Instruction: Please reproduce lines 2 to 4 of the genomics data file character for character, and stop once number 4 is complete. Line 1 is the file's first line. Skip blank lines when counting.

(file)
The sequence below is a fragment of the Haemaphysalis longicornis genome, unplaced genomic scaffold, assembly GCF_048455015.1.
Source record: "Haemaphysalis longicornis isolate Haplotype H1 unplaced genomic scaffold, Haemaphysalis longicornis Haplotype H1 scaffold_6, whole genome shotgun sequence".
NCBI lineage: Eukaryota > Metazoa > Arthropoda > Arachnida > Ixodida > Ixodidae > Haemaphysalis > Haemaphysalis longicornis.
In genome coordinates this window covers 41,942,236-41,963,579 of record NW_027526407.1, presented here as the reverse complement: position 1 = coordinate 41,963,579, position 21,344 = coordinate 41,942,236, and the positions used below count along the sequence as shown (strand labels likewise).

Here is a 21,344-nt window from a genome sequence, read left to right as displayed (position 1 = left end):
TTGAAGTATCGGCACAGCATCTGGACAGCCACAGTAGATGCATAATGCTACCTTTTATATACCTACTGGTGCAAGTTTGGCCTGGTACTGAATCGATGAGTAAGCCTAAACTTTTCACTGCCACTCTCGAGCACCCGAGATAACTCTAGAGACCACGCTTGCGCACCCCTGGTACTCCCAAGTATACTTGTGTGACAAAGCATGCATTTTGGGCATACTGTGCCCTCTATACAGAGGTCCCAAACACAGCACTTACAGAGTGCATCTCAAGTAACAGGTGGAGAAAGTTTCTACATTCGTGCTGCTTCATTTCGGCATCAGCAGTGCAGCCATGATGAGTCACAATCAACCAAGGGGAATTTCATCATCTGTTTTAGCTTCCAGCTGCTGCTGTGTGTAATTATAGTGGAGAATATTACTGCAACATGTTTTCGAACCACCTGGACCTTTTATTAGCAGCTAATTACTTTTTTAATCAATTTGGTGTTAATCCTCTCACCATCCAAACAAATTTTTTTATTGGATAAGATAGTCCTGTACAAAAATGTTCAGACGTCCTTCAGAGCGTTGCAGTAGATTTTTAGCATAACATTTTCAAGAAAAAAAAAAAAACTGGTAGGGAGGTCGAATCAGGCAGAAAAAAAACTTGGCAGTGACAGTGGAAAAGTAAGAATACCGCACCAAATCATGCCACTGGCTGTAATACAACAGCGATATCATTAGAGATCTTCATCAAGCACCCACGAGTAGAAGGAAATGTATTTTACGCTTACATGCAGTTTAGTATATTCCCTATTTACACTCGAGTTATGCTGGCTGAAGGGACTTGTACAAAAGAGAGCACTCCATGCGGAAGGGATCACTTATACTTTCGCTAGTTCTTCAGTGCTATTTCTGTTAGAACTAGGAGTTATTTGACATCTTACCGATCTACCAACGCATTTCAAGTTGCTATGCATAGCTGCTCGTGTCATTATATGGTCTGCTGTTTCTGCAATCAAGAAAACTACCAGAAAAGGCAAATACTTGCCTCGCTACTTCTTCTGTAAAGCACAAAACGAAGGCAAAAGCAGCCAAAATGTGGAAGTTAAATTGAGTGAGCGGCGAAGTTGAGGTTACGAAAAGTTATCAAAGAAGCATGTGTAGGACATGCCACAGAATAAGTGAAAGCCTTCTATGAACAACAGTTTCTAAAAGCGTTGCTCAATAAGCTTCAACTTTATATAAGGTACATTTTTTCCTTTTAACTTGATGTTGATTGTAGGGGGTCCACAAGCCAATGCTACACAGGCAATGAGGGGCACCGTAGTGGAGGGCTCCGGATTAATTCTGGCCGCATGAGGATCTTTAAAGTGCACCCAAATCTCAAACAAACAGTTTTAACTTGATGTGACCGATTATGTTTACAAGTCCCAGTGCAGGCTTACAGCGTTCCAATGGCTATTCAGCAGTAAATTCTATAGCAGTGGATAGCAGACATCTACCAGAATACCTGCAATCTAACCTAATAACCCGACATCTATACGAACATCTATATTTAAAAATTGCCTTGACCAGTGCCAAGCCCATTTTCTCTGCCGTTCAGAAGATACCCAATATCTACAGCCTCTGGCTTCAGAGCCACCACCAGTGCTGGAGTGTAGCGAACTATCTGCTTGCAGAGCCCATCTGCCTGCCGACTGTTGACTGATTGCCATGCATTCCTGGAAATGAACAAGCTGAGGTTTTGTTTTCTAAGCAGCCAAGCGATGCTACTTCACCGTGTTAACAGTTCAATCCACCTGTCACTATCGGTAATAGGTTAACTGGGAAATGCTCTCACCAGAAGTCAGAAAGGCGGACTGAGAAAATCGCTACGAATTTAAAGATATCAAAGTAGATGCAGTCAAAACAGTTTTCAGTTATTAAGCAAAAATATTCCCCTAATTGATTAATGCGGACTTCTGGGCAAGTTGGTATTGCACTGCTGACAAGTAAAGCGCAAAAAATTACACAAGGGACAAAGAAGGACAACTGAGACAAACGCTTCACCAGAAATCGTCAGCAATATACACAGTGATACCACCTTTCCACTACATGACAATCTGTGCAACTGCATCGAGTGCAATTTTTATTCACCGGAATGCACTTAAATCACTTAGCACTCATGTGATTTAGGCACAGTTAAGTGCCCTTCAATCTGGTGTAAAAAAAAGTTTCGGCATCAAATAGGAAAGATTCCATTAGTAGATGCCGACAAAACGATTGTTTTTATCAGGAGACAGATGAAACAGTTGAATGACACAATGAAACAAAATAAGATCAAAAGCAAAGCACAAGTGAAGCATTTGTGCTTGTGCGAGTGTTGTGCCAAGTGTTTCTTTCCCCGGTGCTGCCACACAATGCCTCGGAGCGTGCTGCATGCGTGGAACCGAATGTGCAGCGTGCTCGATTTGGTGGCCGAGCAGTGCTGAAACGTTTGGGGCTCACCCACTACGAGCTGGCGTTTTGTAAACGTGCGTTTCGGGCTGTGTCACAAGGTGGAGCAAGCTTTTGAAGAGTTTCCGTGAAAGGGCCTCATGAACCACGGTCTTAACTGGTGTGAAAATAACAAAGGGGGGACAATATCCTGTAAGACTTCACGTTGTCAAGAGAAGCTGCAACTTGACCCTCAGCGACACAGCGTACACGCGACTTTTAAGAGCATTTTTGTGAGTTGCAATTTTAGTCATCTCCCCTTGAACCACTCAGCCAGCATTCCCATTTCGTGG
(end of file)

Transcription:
Source record: "Haemaphysalis longicornis isolate Haplotype H1 unplaced genomic scaffold, Haemaphysalis longicornis Haplotype H1 scaffold_6, whole genome shotgun sequence".
NCBI lineage: Eukaryota > Metazoa > Arthropoda > Arachnida > Ixodida > Ixodidae > Haemaphysalis > Haemaphysalis longicornis.
In genome coordinates this window covers 41,942,236-41,963,579 of record NW_027526407.1, presented here as the reverse complement: position 1 = coordinate 41,963,579, position 21,344 = coordinate 41,942,236, and the positions used below count along the sequence as shown (strand labels likewise).